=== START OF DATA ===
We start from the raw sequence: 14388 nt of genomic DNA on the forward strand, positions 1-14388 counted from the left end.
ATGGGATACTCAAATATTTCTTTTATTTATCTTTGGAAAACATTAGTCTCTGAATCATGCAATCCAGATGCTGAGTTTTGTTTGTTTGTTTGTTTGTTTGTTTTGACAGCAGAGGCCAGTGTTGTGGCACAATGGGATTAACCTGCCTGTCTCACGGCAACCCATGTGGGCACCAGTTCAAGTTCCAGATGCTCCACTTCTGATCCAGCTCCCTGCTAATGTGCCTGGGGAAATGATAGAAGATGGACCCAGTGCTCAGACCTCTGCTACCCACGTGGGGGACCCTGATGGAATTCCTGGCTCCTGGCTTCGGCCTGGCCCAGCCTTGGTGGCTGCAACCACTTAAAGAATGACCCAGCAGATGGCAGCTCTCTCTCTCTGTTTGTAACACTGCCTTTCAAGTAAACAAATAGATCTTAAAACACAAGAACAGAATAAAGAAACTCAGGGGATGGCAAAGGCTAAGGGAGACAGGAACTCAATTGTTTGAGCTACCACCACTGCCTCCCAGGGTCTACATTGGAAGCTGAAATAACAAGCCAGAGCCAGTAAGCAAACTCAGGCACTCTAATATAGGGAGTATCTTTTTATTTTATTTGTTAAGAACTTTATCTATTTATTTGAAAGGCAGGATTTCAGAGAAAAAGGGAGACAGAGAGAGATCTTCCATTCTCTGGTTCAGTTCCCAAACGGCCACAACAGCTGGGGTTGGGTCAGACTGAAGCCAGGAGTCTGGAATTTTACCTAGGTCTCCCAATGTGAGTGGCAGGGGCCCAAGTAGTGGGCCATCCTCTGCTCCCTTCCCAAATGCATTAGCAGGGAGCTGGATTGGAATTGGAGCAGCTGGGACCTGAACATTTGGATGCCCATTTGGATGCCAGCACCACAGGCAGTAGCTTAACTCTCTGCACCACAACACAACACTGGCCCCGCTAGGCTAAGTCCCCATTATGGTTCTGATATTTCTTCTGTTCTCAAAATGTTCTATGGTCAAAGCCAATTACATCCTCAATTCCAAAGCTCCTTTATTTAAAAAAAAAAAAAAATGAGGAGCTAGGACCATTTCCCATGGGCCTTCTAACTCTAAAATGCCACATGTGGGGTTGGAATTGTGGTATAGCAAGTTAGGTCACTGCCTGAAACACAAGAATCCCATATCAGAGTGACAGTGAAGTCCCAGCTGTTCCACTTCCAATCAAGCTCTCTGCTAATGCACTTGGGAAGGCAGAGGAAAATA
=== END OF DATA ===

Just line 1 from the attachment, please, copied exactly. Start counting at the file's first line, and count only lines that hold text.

We start from the raw sequence: 14388 nt of genomic DNA on the forward strand, positions 1-14388 counted from the left end.